"Now you die, filthy americano!" he snarled, a full half-second before his lips began to move. He lunged for his rifle.
"Mphmrmph!" I replied, spitting out cracker crumbs. I flipped the right side of my serape over my right shoulder for faster access to my right hip. He quickly lifted his rifle, but I pumped three quick shots into him before he could fire. A weird, Spanish-sounding music was playing in the background as he slumped to the ground, his eyes filled with horrified amazement.
"Who are you," he groaned.
"A backpacker," I said.
His eyes rolled over and he said no more. I strolled leisurely out into the blistering heat, wondering where the hell those bells and trumpets playing in the background were coming from.
The other backpackers came running from the shelter, laughing and shouting. The boy ran up to me and tugged at the corner of my serape. "Hey, Mister, who are you?" he asked.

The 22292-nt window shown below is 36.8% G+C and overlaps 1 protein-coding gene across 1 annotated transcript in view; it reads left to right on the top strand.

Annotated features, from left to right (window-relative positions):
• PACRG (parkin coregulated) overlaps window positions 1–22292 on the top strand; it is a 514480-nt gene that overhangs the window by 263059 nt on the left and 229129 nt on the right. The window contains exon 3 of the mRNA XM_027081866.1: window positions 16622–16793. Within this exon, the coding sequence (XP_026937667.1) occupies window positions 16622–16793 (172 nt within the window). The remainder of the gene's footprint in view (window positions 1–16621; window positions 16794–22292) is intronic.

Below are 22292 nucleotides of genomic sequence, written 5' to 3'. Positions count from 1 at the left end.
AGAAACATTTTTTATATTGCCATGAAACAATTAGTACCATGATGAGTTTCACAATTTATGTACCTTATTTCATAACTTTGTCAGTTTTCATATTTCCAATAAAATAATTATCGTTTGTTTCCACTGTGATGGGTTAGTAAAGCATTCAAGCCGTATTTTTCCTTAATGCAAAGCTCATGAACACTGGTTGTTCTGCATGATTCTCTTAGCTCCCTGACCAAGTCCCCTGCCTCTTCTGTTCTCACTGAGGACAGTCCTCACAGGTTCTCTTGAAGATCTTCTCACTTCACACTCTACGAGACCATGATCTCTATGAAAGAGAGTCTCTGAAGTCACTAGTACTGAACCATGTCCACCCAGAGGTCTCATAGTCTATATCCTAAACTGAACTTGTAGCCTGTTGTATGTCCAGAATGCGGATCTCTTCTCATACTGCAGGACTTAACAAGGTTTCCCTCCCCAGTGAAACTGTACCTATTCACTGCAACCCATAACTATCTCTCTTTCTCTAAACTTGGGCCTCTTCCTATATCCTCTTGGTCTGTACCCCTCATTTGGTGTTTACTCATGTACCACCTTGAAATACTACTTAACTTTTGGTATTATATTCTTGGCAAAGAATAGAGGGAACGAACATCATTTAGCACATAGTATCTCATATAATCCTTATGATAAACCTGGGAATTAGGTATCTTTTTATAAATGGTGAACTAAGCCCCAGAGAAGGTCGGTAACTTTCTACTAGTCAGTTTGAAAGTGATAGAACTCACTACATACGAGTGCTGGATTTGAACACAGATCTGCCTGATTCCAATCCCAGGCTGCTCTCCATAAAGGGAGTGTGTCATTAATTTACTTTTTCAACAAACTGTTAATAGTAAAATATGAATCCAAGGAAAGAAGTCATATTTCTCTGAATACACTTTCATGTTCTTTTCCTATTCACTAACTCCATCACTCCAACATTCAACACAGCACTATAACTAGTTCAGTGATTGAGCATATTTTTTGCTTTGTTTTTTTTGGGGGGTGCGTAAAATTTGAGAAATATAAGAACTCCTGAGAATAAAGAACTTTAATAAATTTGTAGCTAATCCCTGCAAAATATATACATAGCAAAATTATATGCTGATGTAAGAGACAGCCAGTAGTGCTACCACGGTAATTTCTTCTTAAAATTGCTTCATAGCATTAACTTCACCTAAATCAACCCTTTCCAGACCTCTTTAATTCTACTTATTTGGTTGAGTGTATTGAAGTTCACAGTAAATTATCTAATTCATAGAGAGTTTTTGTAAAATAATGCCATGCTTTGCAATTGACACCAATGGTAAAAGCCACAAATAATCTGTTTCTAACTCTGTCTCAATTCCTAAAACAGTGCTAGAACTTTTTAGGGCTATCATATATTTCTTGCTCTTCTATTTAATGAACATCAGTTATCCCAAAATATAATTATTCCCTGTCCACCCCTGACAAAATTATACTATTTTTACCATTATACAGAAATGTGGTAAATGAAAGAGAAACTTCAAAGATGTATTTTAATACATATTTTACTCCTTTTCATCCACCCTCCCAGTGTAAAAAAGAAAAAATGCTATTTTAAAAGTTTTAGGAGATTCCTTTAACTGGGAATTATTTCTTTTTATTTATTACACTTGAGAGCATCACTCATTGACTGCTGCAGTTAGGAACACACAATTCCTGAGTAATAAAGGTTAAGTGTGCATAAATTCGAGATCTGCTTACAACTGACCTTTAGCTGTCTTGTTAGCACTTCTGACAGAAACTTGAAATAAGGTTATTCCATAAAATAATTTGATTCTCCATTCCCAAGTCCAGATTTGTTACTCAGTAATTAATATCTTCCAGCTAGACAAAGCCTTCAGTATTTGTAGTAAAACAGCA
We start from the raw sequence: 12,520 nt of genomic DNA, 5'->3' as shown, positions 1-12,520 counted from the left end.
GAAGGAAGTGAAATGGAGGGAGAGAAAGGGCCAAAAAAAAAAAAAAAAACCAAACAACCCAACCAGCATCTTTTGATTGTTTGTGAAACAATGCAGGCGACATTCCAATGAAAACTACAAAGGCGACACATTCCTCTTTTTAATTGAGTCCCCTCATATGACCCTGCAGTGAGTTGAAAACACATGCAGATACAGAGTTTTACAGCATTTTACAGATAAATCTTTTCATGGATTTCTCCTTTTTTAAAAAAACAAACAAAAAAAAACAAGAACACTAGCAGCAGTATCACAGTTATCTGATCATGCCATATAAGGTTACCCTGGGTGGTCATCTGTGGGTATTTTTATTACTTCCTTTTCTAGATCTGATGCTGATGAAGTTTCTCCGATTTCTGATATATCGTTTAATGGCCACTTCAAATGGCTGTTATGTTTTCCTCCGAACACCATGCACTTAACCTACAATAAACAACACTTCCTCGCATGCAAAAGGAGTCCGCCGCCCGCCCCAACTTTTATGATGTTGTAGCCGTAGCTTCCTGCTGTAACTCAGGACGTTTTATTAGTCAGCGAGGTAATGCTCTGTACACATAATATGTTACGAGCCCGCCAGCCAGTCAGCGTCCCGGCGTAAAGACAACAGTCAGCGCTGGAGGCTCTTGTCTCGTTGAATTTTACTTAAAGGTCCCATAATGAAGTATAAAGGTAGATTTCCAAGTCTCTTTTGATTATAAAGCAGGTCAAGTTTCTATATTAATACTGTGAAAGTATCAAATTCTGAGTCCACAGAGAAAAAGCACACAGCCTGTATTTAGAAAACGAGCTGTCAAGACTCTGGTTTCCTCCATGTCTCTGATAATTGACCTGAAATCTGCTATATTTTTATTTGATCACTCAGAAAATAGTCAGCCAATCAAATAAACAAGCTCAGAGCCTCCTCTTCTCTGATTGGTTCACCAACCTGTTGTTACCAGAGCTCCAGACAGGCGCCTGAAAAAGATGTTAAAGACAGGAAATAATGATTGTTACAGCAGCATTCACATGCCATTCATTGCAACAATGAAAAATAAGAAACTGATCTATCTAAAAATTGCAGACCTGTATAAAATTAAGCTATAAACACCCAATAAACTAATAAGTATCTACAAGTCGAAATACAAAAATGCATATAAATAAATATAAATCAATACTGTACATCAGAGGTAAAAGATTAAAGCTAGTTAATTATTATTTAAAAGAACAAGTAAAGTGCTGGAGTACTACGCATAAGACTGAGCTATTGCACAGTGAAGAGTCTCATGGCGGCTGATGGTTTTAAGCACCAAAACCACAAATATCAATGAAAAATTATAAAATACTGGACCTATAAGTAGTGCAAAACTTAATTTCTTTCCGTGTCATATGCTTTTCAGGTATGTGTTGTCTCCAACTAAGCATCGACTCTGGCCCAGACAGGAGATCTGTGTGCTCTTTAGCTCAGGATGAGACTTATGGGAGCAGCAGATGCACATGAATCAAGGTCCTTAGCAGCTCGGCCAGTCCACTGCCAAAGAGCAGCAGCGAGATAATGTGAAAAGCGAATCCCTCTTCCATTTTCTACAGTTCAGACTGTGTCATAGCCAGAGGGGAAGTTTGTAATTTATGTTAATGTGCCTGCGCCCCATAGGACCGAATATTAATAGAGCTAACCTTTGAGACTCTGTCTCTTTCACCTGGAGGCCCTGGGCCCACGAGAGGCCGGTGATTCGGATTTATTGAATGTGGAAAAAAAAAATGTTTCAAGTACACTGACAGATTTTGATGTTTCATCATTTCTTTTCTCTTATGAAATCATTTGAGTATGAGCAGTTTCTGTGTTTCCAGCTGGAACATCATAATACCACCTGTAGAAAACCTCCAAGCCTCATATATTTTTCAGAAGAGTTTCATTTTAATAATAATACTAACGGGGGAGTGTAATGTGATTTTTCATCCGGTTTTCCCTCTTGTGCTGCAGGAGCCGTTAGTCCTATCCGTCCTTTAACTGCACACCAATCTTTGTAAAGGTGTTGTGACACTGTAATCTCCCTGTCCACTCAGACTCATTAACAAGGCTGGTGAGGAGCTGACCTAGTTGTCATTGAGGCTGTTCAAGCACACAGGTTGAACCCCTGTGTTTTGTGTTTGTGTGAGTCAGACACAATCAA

I smiled, flipped him a granola bar and headed up the next ridge.
There was a magnificent light show at the shelter last night, in the form of an extremely intense thunderstorm. Immense, jagged forks of lightning covering half of the sky shredded the darkness. Tremendous explosions of thunder, one right after another, vibrated through the valley as rain battered the tin roof of the shelter. Luckily, it was a relatively new shelter. The roof had not started to leak yet.
The lightning had subsided by the time I awoke for the day at 6:30 a.m., but the deluge lingered on. I waited it out until 9:00 before the rain finally stopped. I set out immediately, feeling much better about my decision not to go on and tent it last night.